4.2. Attitude behaviour gap has to do with the fact that eco-fashion only appeals to a certain amount of consumers and their aesthetics (Niinimaki et al., 2010)

4.2.1. This is called attitude-behavior gap and has its roots in cost considerations, interest and (lack of) knowledge (Butler & Francis, 1997) So this is less about aesthetics, but could be a good link to the whole education thing.

4.3. It is more style (timeless) than fashion (dictated by external forces) bc it lasts longer & was more quality - consumers of sustainable fashion buy less frequently (which could be a problem for competing on high turnover) (Lunblad & Davies, 2016)

4.4. 'eco' shouldn't be a word that immediately conjures up images of oatmeal-coloured garments or garments that are oversized or lacking in any sort of luxury or beauty or detailing or desirability. 1 think that's something that really needs to be broken down, and there should be no compromises from the design poi nt-of-view. Your products should not be compromised in any way just because they're environmentally friendly. Stella McCartnety, Lee, 2009

5. Sustainable Fashion

5.1. What is sustainable fashion?

5.1.1. Sustainable business models (Joergen, 2006)

5.1.2. ethical and fair-trade working conditions (Joergen, 2006)

5.1.3. traceability and transparency it the supply chain (Joy & Pena, 2017)

5.1.4. There not one solidifying definition of sustainable fashion, but it also goes by many names such as, fair-trade, green, eco-, ethical or organic clothing, and also falls under the category of “slow fashion” (Cervellon & Carey, 2014)

5.1.5. Sustainable fashion juxtaposes the fast fashion paradigm; challenges the existing boundaries between the organisation and its stakeholders, slows the supply chain of clothing into wider time frame, and focuses on empowering and fairly treating workers (Clark, 2008).

5.2. Why is there a need for sustainable fashion?

5.2.1. Corporate Social Responsibility (CSR) - (Joergens, 2006)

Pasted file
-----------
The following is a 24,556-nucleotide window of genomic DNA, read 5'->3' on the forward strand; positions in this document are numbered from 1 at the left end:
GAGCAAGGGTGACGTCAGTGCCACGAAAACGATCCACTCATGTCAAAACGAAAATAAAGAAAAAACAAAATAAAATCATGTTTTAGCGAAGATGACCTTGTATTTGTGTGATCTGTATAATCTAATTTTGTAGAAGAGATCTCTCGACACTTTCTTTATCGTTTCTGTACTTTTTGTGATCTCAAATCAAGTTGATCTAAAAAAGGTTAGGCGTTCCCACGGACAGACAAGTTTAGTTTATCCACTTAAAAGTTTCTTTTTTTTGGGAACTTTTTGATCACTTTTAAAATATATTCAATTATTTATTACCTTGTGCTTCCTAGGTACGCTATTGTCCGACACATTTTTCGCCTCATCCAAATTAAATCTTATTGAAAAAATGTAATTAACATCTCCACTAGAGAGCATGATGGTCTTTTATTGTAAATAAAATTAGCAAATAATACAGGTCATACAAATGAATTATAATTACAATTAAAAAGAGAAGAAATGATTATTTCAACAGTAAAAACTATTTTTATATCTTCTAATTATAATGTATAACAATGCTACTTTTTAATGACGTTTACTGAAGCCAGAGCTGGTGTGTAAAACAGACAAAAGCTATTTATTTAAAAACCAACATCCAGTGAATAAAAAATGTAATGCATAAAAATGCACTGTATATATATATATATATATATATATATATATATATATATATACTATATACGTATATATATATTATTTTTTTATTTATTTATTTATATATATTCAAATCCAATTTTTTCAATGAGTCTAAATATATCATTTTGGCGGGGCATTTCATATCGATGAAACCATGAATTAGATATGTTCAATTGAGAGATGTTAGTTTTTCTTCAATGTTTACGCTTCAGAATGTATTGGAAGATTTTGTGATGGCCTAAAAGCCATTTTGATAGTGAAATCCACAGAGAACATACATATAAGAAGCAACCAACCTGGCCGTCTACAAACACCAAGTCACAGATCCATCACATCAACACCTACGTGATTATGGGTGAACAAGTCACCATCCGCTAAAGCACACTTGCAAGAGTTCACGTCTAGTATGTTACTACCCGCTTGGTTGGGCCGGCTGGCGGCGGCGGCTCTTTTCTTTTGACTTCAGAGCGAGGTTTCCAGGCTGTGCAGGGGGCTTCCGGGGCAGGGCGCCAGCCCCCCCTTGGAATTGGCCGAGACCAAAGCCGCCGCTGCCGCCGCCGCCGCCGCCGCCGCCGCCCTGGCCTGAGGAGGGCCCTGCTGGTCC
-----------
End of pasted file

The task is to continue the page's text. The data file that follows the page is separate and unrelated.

5.2.2. Negative environmental effects of "fast fashion" The fashion industry produces 10% of the earth’s carbon emissions, is the second largest consumer of the earth’s water supply, and in the UK alone, an estimated £140 million (350,000 tonnes) of clothing goes to a landfill each year, contributing to an insurmountable amount of waste (WARP, 2012) Fast fashion organisations employ low-cost labour, and non-sustainable materials to make profit (Gam & Banning, 2011)

5.2.3. Values and Motivations of sustainable consumers As global awareness increases about exploitive labour, and highly wasteful practices, in the fashion industry, consumers are seeking sustainable fashion options (Gam & Banning, 2011) Concern towards the practices of the fashion industry has evolved over the years from anti-fur campaigns in the in the 1980s and concern of sweatshop scandals in the 1990s, organisations have had to adapt to consumers environmental and social concerns (BSR, 2012) Following these movements, emerged the move toward sustainability, which has been identified as a “mega-trend" (McDonagh & Prothero, 2014)

5.3. Proof and examples of sustainable fashion

5.3.1. Many brands have taken to sustainable fashion such as, Stella McCartney, who uses only organic fabric and only works with ethical manufactures, Patagonia which employs environmental campaigns, social responsibility programmes, and Reformation, which utilizes reused materials and a sustainable supply chain (Di Bennedetto, 2017).

6. *Kotler is the link between these two parts!!!*